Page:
It’s all about the customer. The last-mile ends in her hands but the new power to which she’s been entitled, by new media and technologies, reaches far upriver, all along the supply chain.
Countless studies and articles, in the last year, have told us that the online shopper wants five things: control, choice, visibility, rapidity and to save money, the last in open contrast with the preceding four.
Rapidity and good value seem to be concentrated at Amazon: it’s difficult to beat something like Prime Now: 1-hour delivery at €6.90 or 2-hour windows for free (plus a yearly subscription at Prime, still at €19.99 in Italy).
Control, choice and visibility stand as the true battlegrounds for last-mile startups and traditional couriers wanting to play the e-commerce game.
Chosen-day and chosen-hour will soon be the new same-day, with added control by the end-user up to the reschedule-at-the-last-minute point (something at Milkman we already do through our mobile app).
Visibility plays on different layers, and it’s something Amazon still doesn’t do well (it might be the reason behind their efforts to build a stronger in-house delivery network): knowing that the parcel is coming today (that’s what happens with basic Prime) is of little or no use. Customers want to follow it minute by minute and already feel entitled to know when it will arrive inside a one-hour window (at Milkman we progressively narrow the ETA to a 30 minutes range).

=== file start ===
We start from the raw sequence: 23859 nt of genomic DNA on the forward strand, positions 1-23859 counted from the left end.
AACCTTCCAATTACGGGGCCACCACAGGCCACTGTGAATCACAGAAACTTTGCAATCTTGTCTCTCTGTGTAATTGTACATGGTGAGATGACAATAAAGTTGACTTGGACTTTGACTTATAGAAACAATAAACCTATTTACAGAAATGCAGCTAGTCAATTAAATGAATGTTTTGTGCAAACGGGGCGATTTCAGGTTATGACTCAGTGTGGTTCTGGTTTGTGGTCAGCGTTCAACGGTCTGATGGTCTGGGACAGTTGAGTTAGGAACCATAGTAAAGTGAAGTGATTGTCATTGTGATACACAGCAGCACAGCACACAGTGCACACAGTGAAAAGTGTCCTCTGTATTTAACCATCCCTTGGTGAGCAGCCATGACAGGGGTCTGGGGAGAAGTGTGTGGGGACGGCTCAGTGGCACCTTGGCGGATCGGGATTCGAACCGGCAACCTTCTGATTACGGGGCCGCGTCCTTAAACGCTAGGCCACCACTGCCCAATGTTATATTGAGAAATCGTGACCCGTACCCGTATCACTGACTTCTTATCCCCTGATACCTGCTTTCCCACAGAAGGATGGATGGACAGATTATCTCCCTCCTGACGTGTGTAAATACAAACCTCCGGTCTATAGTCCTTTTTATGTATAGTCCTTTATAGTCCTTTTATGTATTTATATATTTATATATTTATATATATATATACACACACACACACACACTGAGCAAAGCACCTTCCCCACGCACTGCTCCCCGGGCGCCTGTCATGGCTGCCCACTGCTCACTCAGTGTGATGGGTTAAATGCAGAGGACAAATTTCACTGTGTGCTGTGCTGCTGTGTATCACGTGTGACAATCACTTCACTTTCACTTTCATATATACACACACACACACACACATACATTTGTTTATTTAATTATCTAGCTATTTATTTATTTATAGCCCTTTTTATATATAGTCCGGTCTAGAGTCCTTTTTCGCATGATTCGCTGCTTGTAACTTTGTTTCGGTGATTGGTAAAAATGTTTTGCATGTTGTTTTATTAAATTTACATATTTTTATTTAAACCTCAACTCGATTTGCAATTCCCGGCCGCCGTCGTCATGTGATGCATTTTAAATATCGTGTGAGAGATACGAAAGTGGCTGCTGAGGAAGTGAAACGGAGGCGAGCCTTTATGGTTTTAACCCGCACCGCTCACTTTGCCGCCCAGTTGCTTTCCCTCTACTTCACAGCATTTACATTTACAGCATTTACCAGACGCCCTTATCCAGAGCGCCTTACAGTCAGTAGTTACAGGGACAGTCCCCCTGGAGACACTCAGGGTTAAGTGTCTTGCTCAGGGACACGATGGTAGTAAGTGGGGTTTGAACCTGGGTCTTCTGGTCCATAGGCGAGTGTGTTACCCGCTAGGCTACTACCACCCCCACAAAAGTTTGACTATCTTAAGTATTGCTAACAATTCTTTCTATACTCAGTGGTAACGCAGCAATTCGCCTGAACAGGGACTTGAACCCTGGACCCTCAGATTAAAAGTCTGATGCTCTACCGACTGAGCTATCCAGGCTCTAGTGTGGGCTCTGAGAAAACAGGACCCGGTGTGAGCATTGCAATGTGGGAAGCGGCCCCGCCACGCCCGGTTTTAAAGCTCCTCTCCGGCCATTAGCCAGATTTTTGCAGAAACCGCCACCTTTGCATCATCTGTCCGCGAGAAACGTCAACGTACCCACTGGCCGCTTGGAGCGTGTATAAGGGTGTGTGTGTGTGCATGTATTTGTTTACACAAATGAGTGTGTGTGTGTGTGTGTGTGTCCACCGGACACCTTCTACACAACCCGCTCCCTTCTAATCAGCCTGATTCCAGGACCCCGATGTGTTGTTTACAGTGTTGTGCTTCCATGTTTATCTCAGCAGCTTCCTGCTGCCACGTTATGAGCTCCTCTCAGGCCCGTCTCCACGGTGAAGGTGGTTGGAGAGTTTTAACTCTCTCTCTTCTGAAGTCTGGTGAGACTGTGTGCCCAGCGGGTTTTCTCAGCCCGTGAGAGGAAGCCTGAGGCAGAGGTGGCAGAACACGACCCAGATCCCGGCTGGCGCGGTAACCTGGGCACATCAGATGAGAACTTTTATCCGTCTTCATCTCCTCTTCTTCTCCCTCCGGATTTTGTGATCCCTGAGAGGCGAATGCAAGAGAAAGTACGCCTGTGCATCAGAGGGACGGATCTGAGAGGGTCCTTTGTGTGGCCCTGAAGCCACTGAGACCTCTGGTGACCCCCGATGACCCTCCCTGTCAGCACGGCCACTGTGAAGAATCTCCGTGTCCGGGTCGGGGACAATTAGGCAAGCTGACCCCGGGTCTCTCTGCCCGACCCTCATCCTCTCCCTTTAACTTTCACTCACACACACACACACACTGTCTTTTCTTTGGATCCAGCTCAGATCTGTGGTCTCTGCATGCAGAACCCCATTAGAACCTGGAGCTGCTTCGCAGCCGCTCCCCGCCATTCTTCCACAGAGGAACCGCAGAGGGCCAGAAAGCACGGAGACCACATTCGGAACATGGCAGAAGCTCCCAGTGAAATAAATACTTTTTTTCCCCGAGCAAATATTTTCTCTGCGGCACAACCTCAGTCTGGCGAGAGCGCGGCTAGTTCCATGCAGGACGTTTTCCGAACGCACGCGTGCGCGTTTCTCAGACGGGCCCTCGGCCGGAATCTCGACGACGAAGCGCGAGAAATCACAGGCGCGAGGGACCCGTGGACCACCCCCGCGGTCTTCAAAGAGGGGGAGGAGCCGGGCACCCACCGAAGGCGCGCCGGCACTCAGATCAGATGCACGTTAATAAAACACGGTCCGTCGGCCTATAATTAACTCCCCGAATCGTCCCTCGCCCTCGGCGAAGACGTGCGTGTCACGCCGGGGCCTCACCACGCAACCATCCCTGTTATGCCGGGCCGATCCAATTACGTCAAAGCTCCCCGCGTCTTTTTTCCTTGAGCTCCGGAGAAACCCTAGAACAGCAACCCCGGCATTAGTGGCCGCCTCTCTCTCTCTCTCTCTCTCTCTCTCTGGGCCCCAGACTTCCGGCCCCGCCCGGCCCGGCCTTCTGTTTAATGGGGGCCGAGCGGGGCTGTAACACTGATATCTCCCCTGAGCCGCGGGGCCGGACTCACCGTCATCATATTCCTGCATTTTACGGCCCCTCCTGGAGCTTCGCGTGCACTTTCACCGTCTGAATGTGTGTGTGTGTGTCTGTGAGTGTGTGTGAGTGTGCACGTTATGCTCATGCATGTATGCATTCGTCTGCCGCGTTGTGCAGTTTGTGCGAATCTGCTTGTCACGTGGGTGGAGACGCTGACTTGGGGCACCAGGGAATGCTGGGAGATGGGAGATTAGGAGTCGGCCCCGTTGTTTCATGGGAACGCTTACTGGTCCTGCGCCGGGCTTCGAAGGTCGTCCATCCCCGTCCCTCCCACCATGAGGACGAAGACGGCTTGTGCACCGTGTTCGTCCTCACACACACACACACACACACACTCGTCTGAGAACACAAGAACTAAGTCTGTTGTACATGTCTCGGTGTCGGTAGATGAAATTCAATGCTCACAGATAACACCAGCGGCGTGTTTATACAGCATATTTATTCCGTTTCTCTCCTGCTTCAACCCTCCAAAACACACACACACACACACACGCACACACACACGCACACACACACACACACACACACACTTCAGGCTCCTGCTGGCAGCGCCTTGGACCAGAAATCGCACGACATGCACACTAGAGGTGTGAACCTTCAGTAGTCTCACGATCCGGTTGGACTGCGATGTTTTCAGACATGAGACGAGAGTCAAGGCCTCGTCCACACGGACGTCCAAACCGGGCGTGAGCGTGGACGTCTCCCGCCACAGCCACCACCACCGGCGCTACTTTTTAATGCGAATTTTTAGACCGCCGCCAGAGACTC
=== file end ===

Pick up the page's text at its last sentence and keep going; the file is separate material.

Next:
Control means also the possibility to click and collect in-store or in a locker and demand a totally frictionless checkout. Checkout is so important that Amazon is ready to open a physical store in which you grab things and get out without ever touching a wallet or stand in a line. An announcement made two days after the giant revealed a new mobile app feature nicknamed X-Ray Vision that lets you scan the barcode of a parcel and know what’s inside. Not counting the Dash Buttons that recently arrived in Italy.
The echo of these new features is changing every aspect of the wider sector, from manufacturing (soon to become more and more on-demand) to warehousing (with stores increasingly becoming dislocated warehouses) to the science of returns or last minute sales.
All these efforts are made to bring the customers front and centre. Do you want to know how important a smooth shopping and delivery experience is for the average citizen? A study, conducted by Censuswide on behalf of eBay-owned Shutl, showed that 9% of UK’s respondents have pretended to be sick in order to wait in for a 2015 Christmas delivery, compared to 5% last year. 18% are prepared to leave a window or door unlocked and 36% are prepared to risk giving someone they don’t know well the keys to their house in order to avoid missing a delivery.
The numbers speak for themselves.